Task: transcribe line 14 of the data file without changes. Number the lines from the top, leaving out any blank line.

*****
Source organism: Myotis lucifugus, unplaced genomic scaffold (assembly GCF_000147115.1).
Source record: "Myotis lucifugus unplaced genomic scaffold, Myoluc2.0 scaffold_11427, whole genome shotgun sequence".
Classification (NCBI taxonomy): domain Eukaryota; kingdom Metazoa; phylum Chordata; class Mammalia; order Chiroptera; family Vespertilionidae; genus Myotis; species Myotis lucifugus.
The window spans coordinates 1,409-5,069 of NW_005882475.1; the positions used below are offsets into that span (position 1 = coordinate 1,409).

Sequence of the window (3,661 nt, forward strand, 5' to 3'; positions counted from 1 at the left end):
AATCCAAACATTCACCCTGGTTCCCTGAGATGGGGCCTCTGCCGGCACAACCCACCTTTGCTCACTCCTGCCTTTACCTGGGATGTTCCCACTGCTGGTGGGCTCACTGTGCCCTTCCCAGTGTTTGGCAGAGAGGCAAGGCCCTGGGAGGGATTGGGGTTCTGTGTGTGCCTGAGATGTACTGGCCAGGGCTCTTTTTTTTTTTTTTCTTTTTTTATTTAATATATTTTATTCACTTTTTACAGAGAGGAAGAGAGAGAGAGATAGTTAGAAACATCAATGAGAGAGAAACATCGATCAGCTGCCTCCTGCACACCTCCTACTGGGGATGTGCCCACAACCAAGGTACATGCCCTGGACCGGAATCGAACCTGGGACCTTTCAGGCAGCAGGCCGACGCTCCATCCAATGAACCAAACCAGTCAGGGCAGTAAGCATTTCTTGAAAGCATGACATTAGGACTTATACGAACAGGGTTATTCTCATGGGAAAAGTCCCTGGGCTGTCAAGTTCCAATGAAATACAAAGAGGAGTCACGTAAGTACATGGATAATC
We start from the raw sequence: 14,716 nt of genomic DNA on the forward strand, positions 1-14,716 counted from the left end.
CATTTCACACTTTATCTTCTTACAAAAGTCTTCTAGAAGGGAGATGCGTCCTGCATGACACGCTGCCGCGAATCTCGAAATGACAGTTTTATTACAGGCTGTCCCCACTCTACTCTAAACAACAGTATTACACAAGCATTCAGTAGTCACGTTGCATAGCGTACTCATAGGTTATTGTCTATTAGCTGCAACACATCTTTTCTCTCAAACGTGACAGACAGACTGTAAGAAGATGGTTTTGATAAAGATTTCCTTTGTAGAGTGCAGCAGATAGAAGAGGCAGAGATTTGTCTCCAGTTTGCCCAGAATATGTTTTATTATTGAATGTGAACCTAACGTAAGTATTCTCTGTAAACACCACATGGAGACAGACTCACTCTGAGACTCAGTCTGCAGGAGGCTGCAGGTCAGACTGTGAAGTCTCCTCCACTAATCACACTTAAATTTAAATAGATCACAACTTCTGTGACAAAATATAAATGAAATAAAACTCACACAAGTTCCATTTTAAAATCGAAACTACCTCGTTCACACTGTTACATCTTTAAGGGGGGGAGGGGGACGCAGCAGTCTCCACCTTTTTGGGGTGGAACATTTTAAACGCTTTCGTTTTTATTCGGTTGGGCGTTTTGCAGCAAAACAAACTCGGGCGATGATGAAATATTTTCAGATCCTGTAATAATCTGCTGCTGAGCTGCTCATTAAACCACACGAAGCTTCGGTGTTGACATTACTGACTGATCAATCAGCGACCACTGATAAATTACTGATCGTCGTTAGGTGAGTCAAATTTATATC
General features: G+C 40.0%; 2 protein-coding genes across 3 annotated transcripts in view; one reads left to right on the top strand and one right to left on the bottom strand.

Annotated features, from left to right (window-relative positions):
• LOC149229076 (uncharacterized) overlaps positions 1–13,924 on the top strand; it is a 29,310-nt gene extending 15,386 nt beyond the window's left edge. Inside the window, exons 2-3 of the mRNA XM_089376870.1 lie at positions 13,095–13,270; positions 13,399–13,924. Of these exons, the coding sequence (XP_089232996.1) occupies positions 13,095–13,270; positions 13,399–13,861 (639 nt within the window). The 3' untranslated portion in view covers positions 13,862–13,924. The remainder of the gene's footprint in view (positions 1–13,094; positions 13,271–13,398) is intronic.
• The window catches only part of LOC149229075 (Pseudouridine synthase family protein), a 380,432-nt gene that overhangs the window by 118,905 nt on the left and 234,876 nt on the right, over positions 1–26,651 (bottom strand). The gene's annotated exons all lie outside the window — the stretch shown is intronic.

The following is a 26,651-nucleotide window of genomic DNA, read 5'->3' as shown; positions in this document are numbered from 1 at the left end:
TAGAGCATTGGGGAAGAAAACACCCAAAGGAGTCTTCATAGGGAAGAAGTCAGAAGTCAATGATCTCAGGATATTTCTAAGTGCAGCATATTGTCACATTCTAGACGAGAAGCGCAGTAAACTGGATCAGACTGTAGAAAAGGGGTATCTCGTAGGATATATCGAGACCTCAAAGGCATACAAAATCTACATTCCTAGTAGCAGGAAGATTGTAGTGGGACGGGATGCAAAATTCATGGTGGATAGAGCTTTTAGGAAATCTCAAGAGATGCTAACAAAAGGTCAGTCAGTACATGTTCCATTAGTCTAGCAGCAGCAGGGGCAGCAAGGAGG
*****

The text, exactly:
TAGAGCATTGGGGAAGAAAACACCCAAAGGAGTCTTCATAGGGAAGAAGTCAGAAGTCAATGATCTCAGGATATTTCTAAGTGCAGCATATTGTCACATTCTAGACGAGAAGCGCAGTAAACTGGATCAGACTGTAGAAAAGGGGTATCTCGTAGGATATATCGAGACCTCAAAGGCATACAAAATCTACATTCCTAGTAGCAGGAAGATTGTAGTGGGACGGGATGCAAAATTCATGGTGGATAGAGCTTTTAGGAAATCTCAAGAGATGCTAACAAAAGGTCAGTCAGTACATGTTCCATTAGTCTAGCAGCAGCAGGGGCAGCAAGGAGG